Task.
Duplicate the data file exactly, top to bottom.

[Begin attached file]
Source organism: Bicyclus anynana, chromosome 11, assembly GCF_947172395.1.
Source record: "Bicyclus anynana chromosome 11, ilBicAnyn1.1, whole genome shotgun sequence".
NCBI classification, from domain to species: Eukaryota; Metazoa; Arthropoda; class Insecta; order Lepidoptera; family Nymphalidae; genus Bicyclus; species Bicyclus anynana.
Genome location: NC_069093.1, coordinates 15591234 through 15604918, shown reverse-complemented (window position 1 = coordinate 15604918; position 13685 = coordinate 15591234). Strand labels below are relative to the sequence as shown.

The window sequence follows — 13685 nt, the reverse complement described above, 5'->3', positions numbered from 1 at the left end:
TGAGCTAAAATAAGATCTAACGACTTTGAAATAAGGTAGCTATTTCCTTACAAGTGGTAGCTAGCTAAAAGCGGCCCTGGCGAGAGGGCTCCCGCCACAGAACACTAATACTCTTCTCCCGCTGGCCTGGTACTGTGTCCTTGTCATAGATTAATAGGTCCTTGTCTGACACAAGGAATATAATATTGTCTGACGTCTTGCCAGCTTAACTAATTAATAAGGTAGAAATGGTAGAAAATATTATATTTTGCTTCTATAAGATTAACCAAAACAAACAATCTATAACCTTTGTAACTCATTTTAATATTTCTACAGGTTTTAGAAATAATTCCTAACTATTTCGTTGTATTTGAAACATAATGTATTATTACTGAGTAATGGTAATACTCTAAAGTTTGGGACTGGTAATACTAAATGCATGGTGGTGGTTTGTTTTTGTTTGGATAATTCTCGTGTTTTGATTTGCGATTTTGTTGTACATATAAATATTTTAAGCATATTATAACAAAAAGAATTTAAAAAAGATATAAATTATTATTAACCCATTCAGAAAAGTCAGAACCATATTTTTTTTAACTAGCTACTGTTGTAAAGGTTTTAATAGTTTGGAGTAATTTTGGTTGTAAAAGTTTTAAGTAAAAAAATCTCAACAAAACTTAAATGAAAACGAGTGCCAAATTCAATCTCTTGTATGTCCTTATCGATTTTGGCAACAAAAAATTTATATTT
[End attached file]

Source organism: Bicyclus anynana, chromosome 11, assembly GCF_947172395.1.
Source record: "Bicyclus anynana chromosome 11, ilBicAnyn1.1, whole genome shotgun sequence".
NCBI classification, from domain to species: Eukaryota; Metazoa; Arthropoda; class Insecta; order Lepidoptera; family Nymphalidae; genus Bicyclus; species Bicyclus anynana.
Genome location: NC_069093.1, coordinates 15591234 through 15604918, shown reverse-complemented (window position 1 = coordinate 15604918; position 13685 = coordinate 15591234). Strand labels below are relative to the sequence as shown.

The window sequence follows — 13685 nt, the reverse complement described above, 5'->3', positions numbered from 1 at the left end:
TGAGCTAAAATAAGATCTAACGACTTTGAAATAAGGTAGCTATTTCCTTACAAGTGGTAGCTAGCTAAAAGCGGCCCTGGCGAGAGGGCTCCCGCCACAGAACACTAATACTCTTCTCCCGCTGGCCTGGTACTGTGTCCTTGTCATAGATTAATAGGTCCTTGTCTGACACAAGGAATATAATATTGTCTGACGTCTTGCCAGCTTAACTAATTAATAAGGTAGAAATGGTAGAAAATATTATATTTTGCTTCTATAAGATTAACCAAAACAAACAATCTATAACCTTTGTAACTCATTTTAATATTTCTACAGGTTTTAGAAATAATTCCTAACTATTTCGTTGTATTTGAAACATAATGTATTATTACTGAGTAATGGTAATACTCTAAAGTTTGGGACTGGTAATACTAAATGCATGGTGGTGGTTTGTTTTTGTTTGGATAATTCTCGTGTTTTGATTTGCGATTTTGTTGTACATATAAATATTTTAAGCATATTATAACAAAAAGAATTTAAAAAAGATATAAATTATTATTAACCCATTCAGAAAAGTCAGAACCATATTTTTTTTAACTAGCTACTGTTGTAAAGGTTTTAATAGTTTGGAGTAATTTTGGTTGTAAAAGTTTTAAGTAAAAAAATCTCAACAAAACTTAAATGAAAACGAGTGCCAAATTCAATCTCTTGTATGTCCTTATCGATTTTGGCAACAAAAAATTTATATTT